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After a COVID-blighted final term at Edinburgh University my son is training to be a primary school teacher. Many other graduates are looking out on a more uncertain future. But behind the disruption caused by the pandemic looms a bigger misalignment of skills and human expectations that is starting to impact most rich societies.
The notion that a good degree and prestigious professional job is the root to security and success is still alive and well in the minds of most parents, and indeed policy makers. Yet for many graduates it is a dwindling likelihood. It turns out that the knowledge economy does not need so many knowledge workers. The era of the steady expansion of the class of academically trained professionals is drawing to a close.
In developed countries, membership of the top two social classes, the higher and lower ends of the professional/managerial class, has typically grown to around one third of the adult population: as the economy demanded more highly educated workers, higher education expanded to provide them. That growth in professional jobs has now almost ground to a halt.
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And even before artificial intelligence starts shredding the middling and lower-end cognitive jobs in law, accountancy, administration, medicine and so on, there has been a sharp decline in the pay of the average graduate job in most rich countries as diminishing returns set in.
Already many graduates fill GBP 22,000-a-year, clerical-type jobs – often the same jobs done by their non-graduate peers. Academics Phil Brown and Hugh Lauder talk about “digital Taylorism”, the routinisation of cognitive work that once demanded thought and judgement.
A broad graduate elite is preferable to the narrow one when I went to college. But without the high status jobs that its members expect, it’s creating a crisis of disappointed expectations that has probably contributed to radical eruptions such as the Bernie Sanders movement.
Moreover, the unprecedented investment in research universities has not prevented the recent decline in productivity, and some economists even argue the decline may be partly caused by the growth of the cognitive bureaucracy. At the same time, we have a crisis of recruitment in many corners of the public care economy and in middle-skill technical jobs and skilled trades.
The idea of a successful life has become too focused on one set of human skills, and we have created just one big ladder up into it: the modern university.
Meanwhile, the idea of meritocracy itself has taken a battering following new books from Daniel Markovits, Michael Sandel and others. All of them stress the impossibility of a fair meritocracy in any free society that allows families to pass on advantage. But they also highlight the inherent undesirability of turning society into a competition in which the most able win and many of the rest feel like failures. We still need selection by merit into relevant jobs, especially top jobs, but that does not require a society that disproportionately values those adept at manipulating information.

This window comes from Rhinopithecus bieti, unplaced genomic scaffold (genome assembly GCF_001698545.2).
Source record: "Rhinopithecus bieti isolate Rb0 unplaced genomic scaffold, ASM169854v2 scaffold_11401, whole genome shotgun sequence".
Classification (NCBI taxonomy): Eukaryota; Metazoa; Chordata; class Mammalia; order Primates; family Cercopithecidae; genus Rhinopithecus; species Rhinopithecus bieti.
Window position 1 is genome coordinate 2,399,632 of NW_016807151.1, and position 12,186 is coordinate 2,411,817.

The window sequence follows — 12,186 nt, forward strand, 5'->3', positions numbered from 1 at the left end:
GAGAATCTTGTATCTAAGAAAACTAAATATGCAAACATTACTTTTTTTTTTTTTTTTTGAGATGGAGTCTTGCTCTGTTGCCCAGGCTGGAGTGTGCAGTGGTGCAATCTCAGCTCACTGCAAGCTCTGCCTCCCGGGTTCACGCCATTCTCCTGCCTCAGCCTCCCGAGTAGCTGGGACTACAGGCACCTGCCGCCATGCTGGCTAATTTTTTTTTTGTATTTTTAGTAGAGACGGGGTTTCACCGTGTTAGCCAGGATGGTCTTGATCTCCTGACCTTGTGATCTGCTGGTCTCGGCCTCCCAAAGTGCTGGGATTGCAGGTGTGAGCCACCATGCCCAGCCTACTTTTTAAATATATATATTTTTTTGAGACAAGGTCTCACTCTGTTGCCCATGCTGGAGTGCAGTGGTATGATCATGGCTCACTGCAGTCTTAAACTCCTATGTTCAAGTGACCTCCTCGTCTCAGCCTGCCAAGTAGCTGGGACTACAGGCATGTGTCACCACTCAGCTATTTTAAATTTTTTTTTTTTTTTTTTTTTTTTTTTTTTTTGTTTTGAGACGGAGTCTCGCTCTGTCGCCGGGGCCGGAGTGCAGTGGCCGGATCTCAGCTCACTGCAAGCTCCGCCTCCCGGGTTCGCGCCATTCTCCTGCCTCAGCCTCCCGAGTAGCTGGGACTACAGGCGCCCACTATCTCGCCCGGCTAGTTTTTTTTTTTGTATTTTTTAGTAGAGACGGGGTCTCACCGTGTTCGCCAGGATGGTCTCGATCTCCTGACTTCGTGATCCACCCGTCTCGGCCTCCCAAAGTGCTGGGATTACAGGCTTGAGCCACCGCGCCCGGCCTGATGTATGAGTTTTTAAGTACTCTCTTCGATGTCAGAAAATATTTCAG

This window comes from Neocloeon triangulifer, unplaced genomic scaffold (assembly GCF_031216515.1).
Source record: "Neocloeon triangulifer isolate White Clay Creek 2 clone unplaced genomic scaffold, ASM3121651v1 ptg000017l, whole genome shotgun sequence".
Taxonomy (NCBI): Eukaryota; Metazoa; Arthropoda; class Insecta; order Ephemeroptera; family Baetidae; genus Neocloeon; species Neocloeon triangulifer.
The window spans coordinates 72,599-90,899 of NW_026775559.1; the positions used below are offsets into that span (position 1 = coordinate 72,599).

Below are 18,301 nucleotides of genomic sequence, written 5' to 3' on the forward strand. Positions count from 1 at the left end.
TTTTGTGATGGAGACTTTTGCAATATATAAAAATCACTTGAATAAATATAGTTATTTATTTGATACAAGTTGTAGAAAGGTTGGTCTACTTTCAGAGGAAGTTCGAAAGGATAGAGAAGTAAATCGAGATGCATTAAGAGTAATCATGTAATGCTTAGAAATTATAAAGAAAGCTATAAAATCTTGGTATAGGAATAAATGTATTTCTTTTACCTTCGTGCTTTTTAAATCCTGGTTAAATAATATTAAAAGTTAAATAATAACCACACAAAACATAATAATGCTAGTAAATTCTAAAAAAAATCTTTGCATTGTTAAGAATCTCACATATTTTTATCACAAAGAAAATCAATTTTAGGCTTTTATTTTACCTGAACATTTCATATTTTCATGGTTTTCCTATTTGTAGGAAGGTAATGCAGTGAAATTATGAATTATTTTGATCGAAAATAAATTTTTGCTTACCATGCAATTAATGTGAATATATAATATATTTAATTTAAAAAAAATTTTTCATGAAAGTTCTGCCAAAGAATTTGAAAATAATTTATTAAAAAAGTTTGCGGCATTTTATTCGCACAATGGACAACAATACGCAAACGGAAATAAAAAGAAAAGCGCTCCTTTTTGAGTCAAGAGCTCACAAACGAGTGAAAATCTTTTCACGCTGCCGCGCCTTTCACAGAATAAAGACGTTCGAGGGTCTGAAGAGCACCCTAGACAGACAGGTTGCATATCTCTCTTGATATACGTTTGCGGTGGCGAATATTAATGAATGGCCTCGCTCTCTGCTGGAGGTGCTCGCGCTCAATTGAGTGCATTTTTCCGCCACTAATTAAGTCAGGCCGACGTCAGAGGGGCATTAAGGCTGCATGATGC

My own new book—Head, Hand, Heart—echoes some of these ideas but places more emphasis on the imbalance that modern societies have created between the cluster of aptitudes corresponding to those three body parts. We have made Head academic ability too much the gold standard of esteem while status, reward and meaning have drained away from many Hand (manual/technical) and Heart (caring/nurturing) functions, contributing to the political alienation of recent years.
Find out more about Head, Hand, Heart: The Struggle for Dignity and Status in the 21st Century by David Goodhart
The idea of a successful life has become too focused on one set of human skills, and we have created just one big ladder up into it: the modern university. Until recently there were more small ladders, and a wider notion of a successful life.
Of course, high intelligence is as useful today as ever: we need knowledge creators to develop a COVID vaccine and work out how to suck carbon out of the atmosphere. But most academically trained people are not creating new knowledge, and there is less innovative thinking in most lower level cognitive jobs; there will, in any case, be fewer such jobs in the future. However, there will be more jobs in care and technical functions requiring less of an academic training and more emotional and practical intelligence. There is more than one scale of human worth.
When I started writing my book I thought the idea of spreading status more evenly between Head, Hand and Heart was idealistic. By the time I finished I was convinced it was inevitable if our growing number of old people are to be well cared for, and the machines that govern our lives are to be properly maintained. The recognition of the vital role of the mainly non-graduate “key workers” in the pandemic was a step in the right direction.
And if western countries can do something as improbable as partially close their economies and collectively underwrite the incomes of millions, public policy can surely help to nudge status and reward a bit more evenly across the heads, hands and hearts.
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